In decades past, individuals in Massachusetts and elsewhere who suffered traumatic brain injuries had very little hope of achieving a significant level of recovery. That is changing, however, as advancements in medicine and technology present new options for people who have been injured in an accident. An example is found in the story of a soldier who has regained the ability to walk with the help of a robotic exoskeleton.
The soldier was injured in 2006 when he was attacked with an ax while serving overseas. The resulting traumatic brain injury led doctors to advise him that he was unlikely to ever walk again. However, thanks to a dedicated team of researchers and medical staff, he has proven that assessment incorrect. He is the first brain injury patient for whom exoskeleton technology has been put to use, as the equipment was designed for individuals with spinal cord injuries.
The device works by assessing messages sent by the wearer's brain, and translating those signals into commands that direct the robotic exoskeleton to move as intended. The exoskeleton is comprised of metal rods running the length of the legs, with specialized insoles and motors at the hip and knee joints. The implications of the technology are astounding, and could change the lives of many individuals who suffer from brain or spinal cord trauma.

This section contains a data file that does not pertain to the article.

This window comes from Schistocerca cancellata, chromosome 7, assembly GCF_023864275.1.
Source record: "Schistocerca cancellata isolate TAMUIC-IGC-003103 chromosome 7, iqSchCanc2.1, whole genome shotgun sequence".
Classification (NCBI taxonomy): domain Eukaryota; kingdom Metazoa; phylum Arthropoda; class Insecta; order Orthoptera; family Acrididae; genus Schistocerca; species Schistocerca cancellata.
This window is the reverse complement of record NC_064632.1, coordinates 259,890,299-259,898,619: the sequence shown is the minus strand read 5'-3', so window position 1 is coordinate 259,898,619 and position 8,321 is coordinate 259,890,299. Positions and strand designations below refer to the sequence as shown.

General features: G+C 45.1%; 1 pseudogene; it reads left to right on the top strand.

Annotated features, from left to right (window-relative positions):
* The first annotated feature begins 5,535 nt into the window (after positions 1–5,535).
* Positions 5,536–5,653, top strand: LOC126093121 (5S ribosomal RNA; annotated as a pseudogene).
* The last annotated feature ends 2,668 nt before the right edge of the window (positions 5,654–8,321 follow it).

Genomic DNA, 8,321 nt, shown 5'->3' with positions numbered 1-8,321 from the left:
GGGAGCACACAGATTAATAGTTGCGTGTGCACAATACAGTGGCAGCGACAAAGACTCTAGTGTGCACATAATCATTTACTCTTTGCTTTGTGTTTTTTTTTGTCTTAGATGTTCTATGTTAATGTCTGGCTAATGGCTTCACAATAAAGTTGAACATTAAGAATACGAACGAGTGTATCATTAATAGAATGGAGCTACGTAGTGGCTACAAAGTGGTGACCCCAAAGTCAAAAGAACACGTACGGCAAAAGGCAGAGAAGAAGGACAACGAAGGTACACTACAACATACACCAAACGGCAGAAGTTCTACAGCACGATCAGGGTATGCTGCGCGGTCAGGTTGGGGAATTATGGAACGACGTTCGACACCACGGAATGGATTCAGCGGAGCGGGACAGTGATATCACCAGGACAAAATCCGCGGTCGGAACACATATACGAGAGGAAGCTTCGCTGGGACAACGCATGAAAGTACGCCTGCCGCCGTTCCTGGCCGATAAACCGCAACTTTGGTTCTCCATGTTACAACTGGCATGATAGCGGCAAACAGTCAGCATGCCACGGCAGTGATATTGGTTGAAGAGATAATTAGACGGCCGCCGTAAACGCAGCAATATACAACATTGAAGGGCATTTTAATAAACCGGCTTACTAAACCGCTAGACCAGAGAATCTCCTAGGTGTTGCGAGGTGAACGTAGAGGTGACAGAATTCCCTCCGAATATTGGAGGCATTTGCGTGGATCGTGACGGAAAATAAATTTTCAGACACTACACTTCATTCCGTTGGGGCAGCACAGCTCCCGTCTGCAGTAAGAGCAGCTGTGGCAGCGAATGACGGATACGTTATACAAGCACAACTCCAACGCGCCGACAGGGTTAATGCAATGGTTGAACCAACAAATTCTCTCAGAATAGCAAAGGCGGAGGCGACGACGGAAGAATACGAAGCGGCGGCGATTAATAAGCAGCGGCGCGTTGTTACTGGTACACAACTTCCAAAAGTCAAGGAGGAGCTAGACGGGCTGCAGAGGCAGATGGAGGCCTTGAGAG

For anyone in Massachusetts who has been seriously injured in an accident, news of this and similar advancements in medicine and technology can give hope for improved levels of recovery. In years past, these types of injuries have left individuals unable to resume normal lives and dependent on others for even the most basic care needs. While technology like the robotic exoskeleton can be expensive to attain, the outcome of a successful personal injury lawsuit can give patients the ability to tap into the frontier of assistive devices.
Source: stripes.com, "Robotic exoskeleton helps vet with brain injury walk again", Aaron Kidd, Sept. 24, 2015